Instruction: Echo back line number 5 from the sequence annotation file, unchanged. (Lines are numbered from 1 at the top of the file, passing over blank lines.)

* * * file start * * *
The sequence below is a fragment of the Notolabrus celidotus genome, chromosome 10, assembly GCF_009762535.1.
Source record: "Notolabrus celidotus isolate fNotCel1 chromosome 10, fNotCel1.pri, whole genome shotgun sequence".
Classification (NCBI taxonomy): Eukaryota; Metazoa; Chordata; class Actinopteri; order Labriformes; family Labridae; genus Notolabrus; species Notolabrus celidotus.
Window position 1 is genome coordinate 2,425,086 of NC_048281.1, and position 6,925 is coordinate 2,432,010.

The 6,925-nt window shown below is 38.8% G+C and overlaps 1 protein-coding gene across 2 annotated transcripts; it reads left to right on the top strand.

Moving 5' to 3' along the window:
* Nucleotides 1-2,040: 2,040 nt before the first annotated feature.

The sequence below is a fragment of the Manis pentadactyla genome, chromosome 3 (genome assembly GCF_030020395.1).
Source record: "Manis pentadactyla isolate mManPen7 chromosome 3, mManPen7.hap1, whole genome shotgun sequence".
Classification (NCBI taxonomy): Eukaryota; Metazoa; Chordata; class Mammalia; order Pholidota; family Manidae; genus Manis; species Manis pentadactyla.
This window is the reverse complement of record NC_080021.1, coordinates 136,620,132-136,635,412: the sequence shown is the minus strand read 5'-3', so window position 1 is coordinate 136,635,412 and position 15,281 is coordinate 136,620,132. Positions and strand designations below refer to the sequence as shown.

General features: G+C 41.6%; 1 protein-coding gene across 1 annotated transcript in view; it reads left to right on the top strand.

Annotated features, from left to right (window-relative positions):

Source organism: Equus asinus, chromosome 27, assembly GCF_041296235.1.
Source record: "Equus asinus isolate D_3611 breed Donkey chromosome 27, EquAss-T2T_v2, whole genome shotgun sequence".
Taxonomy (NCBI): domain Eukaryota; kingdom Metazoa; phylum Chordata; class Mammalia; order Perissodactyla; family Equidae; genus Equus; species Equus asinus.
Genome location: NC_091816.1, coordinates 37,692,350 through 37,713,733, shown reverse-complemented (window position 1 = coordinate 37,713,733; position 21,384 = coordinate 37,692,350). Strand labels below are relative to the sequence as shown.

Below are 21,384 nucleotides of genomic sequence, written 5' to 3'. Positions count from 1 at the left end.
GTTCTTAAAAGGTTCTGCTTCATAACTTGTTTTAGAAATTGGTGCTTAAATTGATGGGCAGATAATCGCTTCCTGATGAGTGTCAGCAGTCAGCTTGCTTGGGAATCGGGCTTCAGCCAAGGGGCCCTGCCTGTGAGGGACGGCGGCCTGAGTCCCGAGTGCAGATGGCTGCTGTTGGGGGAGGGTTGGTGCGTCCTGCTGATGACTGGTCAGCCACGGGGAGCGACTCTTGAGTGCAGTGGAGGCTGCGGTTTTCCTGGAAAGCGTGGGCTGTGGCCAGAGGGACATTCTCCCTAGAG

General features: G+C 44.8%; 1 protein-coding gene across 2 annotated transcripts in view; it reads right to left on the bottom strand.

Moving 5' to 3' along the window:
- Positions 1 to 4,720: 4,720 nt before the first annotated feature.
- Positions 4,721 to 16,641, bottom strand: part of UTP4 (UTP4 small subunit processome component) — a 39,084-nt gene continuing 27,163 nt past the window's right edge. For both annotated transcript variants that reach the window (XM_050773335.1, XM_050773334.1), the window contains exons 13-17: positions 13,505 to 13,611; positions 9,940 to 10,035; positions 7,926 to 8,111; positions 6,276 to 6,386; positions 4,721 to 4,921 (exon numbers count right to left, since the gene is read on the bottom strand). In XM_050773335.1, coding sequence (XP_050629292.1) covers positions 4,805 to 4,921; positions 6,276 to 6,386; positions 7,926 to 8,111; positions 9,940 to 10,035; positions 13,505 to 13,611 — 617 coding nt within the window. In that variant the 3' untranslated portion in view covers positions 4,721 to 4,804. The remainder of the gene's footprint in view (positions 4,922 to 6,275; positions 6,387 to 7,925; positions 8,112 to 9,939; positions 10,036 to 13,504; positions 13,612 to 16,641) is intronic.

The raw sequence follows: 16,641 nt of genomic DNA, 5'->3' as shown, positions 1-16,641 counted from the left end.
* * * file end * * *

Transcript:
The 6,925-nt window shown below is 38.8% G+C and overlaps 1 protein-coding gene across 2 annotated transcripts; it reads left to right on the top strand.